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INCE the discovery of America, much has been said and a great deal has been written concerning the question of isthmus transit; but during all these four centuries, comparatively little has apparently been accomplished toward actually joining the seas. The problem of interoceanic communication has, however, in our day at last entered upon its practical stage, and without being over-sanguine, we may now look forward to its not far distant solution. While the final technical plans for the shipcanal are being perfected, it has, therefore, seemed to me opportune to undertake the history of this project which has been so long before the eyes of the civilized world as an immediate possibility, and which ere long, let us hope, will be a realized fact.

Owing to the geographical position of the United States and their resultant political ambition, the subject is one of peculiar importance to us Americans, and it is under this settled conviction that the present work has been conceived and carried out. If the narrative exhibits a national prejudice, therefore, it may rightly be attributed to the fact that the book is written avowedly from the Monroe doctrine standpoint..

As no complete history of the isthmus-canal pro. ject has thus far been written, the necessary material for the subject was found scattered through a number of old archives, government documents, general histories, and books of travel, and among a host of monographs and pamphlets. Having collected and classified these various data, I have attempted to weave the thread of the historical narrative through the following pages in as even a manner as possible; and in order that the necessary coördination of the raw material might not be entirely lost, I have furthermore taken pains to group the exact bibliographical references under each section, hoping that this arrangement of the notes may prove a useful guide to those who desire more detailed information than this book is able to afford concerning any of the events here outlined. And in conclusion I have taken the liberty of drawing some economic and political deductions from the facts as they have impressed themselves upon my judgment. These, however, are only matters of personal conviction, set purposely apart from the historical narrative, to be taken for what they are worth.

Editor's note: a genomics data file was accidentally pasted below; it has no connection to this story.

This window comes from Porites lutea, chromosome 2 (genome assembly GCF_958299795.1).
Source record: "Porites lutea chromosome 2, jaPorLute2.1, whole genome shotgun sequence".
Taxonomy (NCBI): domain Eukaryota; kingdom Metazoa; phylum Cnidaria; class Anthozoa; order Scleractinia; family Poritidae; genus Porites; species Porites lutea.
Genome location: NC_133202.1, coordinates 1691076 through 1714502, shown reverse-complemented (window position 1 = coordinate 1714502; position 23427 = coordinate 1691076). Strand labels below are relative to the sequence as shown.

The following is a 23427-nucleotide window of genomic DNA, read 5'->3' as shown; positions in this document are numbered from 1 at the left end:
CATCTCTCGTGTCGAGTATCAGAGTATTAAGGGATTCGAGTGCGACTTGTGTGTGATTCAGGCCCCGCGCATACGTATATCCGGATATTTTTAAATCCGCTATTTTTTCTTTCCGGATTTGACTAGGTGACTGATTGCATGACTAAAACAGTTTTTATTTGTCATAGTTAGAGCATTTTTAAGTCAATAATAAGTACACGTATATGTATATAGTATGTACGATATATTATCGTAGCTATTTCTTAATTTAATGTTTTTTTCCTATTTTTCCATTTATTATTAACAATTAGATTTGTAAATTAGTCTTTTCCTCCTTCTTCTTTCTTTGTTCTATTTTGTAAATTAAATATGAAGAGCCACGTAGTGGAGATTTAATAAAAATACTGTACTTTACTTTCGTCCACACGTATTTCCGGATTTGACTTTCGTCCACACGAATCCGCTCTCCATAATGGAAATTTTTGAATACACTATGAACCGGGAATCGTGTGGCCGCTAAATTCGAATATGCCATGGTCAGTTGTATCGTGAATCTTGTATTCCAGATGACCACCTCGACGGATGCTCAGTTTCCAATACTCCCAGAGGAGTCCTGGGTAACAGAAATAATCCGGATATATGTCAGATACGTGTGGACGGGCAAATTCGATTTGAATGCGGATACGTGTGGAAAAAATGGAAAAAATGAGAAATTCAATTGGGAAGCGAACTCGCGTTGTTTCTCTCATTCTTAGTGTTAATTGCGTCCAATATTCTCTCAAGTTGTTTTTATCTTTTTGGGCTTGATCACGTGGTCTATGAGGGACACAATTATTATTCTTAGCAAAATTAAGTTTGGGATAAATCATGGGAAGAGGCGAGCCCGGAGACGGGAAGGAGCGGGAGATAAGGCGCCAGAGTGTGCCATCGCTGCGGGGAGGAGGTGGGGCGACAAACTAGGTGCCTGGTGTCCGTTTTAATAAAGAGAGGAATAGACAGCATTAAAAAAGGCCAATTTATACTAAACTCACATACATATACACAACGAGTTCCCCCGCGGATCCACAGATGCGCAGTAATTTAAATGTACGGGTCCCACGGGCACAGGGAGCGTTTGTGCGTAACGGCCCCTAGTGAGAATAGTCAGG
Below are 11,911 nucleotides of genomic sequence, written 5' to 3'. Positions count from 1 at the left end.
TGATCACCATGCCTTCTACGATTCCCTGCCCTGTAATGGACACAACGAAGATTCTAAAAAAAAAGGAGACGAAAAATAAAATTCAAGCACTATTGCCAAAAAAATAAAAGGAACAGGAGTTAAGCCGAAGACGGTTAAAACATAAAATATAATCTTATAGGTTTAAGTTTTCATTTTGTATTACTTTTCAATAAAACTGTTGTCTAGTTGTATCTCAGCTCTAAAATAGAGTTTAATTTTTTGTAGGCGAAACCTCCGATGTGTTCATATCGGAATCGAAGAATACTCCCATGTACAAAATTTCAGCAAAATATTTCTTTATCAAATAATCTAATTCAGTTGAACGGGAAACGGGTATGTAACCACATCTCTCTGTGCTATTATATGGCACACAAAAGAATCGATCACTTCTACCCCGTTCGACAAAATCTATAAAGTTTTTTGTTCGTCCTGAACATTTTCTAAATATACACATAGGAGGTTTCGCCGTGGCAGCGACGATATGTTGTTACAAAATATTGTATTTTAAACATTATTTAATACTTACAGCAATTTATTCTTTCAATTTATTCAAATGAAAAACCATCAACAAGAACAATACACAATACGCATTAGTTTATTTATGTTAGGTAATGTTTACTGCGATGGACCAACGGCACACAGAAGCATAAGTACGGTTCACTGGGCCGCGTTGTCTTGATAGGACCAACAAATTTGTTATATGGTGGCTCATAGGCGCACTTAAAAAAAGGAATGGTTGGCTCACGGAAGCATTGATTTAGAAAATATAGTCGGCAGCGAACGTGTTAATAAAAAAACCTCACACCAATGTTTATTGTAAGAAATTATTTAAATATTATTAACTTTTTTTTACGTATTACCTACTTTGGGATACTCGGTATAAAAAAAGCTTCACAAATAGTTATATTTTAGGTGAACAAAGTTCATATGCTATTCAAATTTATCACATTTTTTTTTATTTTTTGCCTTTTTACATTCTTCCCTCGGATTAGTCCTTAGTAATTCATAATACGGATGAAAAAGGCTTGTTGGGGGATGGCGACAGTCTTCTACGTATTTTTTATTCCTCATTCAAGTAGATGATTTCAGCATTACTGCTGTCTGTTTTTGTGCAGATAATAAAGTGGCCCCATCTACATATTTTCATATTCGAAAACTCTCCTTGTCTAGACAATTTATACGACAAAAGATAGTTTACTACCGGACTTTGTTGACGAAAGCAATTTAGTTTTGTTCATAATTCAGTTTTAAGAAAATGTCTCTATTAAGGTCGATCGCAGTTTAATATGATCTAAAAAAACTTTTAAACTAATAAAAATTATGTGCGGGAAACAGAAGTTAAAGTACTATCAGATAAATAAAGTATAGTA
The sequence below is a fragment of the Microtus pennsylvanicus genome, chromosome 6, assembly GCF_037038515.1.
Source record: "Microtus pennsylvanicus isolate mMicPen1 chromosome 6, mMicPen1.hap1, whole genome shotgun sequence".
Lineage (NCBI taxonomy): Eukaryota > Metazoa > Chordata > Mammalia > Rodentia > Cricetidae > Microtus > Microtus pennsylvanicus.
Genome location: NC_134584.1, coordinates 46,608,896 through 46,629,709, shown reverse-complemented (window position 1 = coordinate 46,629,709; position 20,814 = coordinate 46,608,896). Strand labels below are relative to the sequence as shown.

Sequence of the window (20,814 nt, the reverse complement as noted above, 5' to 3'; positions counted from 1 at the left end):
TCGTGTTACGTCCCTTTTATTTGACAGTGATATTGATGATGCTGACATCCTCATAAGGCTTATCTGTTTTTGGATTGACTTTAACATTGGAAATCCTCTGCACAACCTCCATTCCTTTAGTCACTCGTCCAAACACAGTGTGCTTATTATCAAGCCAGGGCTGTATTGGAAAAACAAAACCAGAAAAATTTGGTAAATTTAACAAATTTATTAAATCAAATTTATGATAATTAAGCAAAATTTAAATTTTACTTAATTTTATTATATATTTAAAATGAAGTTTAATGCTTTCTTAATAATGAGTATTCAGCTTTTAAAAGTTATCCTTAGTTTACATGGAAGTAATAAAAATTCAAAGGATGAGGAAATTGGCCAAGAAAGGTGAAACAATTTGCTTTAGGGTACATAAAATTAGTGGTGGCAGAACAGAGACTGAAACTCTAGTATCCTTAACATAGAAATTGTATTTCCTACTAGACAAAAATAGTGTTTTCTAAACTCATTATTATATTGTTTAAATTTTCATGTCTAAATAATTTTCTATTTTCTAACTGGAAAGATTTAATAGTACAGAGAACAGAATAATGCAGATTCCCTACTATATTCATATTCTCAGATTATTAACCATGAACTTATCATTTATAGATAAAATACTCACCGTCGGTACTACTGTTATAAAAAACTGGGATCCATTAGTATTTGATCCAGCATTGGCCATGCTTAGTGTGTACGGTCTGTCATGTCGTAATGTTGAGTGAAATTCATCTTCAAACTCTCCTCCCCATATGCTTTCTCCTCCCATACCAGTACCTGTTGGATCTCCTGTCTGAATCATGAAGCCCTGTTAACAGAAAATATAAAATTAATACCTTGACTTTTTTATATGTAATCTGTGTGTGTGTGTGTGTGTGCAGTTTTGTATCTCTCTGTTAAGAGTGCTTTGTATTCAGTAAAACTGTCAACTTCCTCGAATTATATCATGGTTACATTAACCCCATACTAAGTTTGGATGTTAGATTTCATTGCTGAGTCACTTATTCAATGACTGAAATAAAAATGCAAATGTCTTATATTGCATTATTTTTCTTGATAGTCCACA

My thanks are due to Mr. J. W. Miller, Secretary of the Nicaragua Canal Construction Company, for his kindness in providing me with recent canal company data, and I am also under obligations to the Maritime Canal Company for permission to reproduce the panorama map of the proposed canal route, in connection with my account of the present technical situation of the project. I owe an especial debt

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